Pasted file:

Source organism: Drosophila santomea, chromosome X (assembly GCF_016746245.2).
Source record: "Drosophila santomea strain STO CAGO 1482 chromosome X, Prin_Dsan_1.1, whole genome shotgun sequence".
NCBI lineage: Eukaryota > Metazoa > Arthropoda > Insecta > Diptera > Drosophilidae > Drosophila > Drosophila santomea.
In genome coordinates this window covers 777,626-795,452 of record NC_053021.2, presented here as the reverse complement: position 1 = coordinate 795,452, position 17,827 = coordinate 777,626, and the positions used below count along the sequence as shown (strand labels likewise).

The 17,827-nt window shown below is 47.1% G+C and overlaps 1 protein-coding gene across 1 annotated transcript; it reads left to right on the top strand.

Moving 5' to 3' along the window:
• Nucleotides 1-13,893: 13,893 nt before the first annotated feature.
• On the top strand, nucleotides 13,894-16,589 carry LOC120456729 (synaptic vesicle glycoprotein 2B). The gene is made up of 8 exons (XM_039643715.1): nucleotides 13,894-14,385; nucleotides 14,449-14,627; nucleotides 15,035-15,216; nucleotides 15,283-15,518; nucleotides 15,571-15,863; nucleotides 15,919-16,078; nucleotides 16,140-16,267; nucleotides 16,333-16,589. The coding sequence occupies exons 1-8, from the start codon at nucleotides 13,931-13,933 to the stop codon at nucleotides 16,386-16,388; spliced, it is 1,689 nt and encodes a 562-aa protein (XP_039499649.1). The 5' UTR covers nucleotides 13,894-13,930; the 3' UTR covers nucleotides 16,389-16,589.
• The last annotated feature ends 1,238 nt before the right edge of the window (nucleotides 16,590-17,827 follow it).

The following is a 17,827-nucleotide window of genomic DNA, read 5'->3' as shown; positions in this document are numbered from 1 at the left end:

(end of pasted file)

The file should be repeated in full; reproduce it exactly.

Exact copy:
Source organism: Drosophila santomea, chromosome X (assembly GCF_016746245.2).
Source record: "Drosophila santomea strain STO CAGO 1482 chromosome X, Prin_Dsan_1.1, whole genome shotgun sequence".
NCBI lineage: Eukaryota > Metazoa > Arthropoda > Insecta > Diptera > Drosophilidae > Drosophila > Drosophila santomea.
In genome coordinates this window covers 777,626-795,452 of record NC_053021.2, presented here as the reverse complement: position 1 = coordinate 795,452, position 17,827 = coordinate 777,626, and the positions used below count along the sequence as shown (strand labels likewise).

The 17,827-nt window shown below is 47.1% G+C and overlaps 1 protein-coding gene across 1 annotated transcript; it reads left to right on the top strand.

Moving 5' to 3' along the window:
• Nucleotides 1-13,893: 13,893 nt before the first annotated feature.
• On the top strand, nucleotides 13,894-16,589 carry LOC120456729 (synaptic vesicle glycoprotein 2B). The gene is made up of 8 exons (XM_039643715.1): nucleotides 13,894-14,385; nucleotides 14,449-14,627; nucleotides 15,035-15,216; nucleotides 15,283-15,518; nucleotides 15,571-15,863; nucleotides 15,919-16,078; nucleotides 16,140-16,267; nucleotides 16,333-16,589. The coding sequence occupies exons 1-8, from the start codon at nucleotides 13,931-13,933 to the stop codon at nucleotides 16,386-16,388; spliced, it is 1,689 nt and encodes a 562-aa protein (XP_039499649.1). The 5' UTR covers nucleotides 13,894-13,930; the 3' UTR covers nucleotides 16,389-16,589.
• The last annotated feature ends 1,238 nt before the right edge of the window (nucleotides 16,590-17,827 follow it).

The following is a 17,827-nucleotide window of genomic DNA, read 5'->3' as shown; positions in this document are numbered from 1 at the left end: